C. Nursing Interventions Before TEE

1. Ascertain history of esophageal surgery, malignancy, or allergy to anesthetics or sedatives

2. Nothing per orem for 4-6 hrs before the procedure

3. Encourage to void before the procedure

4. Remove dentures and other oral prosthetics

5. Administer sedatives as ordered

6. Keep suction and resuscitation equipment readily available

7. Cardiac monitoring is done during the entire procedure

8. Place patient in chin-to-chest position to facilitate passage of endoscope

Transesophageal Echocardiography Procedure

D. Nursing Interventions After TEE

1. Nothing per orem until gag reflex returns

2. Place in lateral or semi-Fowler’s position

3. Encourage to cough

4. Throat lozenges or rinses may be used to relieve throat soreness

5. Observe for signs and symptoms of complications, e.g. pharyngeal bleeding, cardiac dysrhythmias, vasovagal reaction, and transient hypoxemia



: a record of high-frequency sound vibrations that have been sent into the heart through the chest wall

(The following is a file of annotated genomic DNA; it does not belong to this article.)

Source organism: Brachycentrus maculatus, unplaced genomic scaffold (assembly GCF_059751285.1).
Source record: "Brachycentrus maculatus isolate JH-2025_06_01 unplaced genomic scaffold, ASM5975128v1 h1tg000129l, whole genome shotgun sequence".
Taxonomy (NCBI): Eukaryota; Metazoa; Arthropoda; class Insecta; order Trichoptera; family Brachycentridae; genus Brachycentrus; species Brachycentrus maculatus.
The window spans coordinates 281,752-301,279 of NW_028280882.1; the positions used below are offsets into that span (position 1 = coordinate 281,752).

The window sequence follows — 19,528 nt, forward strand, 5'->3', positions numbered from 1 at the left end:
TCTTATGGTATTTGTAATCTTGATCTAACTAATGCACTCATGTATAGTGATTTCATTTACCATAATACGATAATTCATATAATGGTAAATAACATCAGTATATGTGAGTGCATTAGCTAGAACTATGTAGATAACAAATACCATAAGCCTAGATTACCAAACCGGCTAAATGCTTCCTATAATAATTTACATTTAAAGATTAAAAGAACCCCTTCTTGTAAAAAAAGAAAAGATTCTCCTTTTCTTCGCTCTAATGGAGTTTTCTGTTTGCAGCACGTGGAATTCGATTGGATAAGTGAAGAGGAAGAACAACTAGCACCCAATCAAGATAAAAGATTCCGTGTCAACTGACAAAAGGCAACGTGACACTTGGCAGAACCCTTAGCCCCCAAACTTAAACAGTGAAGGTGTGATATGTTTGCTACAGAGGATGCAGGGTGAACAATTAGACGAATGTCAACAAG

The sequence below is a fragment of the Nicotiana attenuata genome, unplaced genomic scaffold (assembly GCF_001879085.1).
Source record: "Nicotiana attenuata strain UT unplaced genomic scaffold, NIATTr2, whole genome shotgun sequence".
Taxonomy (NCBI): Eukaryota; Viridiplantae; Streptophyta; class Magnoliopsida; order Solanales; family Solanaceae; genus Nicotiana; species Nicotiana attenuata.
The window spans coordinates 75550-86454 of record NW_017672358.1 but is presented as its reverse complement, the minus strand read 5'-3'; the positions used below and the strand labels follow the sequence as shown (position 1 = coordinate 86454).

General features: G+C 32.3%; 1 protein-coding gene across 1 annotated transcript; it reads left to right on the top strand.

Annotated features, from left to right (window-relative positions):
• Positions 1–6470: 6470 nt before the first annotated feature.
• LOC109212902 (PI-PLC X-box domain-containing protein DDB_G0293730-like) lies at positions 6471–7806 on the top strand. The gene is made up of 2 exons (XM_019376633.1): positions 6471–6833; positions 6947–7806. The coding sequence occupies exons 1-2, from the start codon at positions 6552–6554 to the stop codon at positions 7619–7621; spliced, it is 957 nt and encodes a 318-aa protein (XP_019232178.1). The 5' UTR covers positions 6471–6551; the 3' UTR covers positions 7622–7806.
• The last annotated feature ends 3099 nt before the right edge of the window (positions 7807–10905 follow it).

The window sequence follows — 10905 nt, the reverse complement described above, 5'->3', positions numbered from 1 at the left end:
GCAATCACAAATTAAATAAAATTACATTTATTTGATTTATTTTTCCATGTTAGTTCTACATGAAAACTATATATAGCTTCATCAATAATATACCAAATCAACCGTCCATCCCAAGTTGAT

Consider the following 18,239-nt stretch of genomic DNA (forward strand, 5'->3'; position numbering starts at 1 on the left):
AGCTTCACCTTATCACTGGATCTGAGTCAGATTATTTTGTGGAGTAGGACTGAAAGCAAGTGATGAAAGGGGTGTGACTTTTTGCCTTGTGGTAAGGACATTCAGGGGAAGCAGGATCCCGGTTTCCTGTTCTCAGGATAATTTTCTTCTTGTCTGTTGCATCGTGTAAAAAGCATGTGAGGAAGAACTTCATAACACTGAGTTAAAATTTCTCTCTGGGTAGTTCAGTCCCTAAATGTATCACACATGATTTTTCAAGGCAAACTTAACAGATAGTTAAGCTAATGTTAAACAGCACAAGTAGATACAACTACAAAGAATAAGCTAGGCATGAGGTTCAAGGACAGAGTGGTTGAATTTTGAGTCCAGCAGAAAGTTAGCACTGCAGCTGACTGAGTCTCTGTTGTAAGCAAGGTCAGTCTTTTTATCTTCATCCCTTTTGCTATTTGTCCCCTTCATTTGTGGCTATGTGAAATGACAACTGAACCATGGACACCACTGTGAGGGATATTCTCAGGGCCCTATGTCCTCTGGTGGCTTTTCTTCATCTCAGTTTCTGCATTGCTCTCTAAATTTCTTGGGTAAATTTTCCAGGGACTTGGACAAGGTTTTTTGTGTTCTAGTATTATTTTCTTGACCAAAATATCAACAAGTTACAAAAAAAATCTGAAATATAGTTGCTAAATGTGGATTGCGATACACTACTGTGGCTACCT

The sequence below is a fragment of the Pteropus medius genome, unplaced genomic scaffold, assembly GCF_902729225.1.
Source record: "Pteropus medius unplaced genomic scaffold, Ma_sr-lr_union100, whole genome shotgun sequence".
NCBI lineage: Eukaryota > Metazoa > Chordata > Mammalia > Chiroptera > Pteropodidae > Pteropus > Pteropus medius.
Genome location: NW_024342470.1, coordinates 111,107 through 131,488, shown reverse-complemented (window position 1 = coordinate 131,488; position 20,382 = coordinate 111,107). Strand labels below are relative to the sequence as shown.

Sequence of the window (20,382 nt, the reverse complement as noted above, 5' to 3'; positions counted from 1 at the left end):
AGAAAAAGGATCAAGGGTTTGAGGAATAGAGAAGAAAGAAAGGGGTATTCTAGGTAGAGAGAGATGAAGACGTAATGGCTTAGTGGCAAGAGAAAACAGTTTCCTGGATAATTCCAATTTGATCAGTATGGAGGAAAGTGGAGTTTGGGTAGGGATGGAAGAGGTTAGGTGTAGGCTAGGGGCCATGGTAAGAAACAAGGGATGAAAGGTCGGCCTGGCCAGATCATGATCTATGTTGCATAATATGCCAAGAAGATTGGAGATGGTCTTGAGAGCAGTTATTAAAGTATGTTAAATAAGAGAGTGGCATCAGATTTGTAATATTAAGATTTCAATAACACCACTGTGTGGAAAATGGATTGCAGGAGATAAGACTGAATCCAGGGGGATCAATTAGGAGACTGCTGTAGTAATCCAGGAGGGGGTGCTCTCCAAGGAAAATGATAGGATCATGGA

: Cardiac structures return the echoes derived from the ultrasound. The motions of the echoes are traced on an oscilloscope and recorded on a film

B. Purposes of the Procedure

Clinical Usefulness:

> demonstration of valvular and other structural deformities (e.g. mitral stenoses)

> detection of pericardial effusion

> evaluation of prosthetic valve function

> diagnosis of cardiac tumors, asymmetric thickening of interventricular system

> diagnosis of ventricular hypertrophy (cardiomegaly)

Echocardiography Findings

C. Preparation of the Patient

1. No special preparation is required

2. Inform the client that the procedure is painless and takes approximately 30-60 minutes to complete

D. Procedure

1. The client has to remain still, in supine position slightly turned to the left side, with head of bed elevated to 15-20 degrees

2. Transducer is placed on the left sternal border and applied with ultrasonic gel to maintain airless contact between skin and transducer.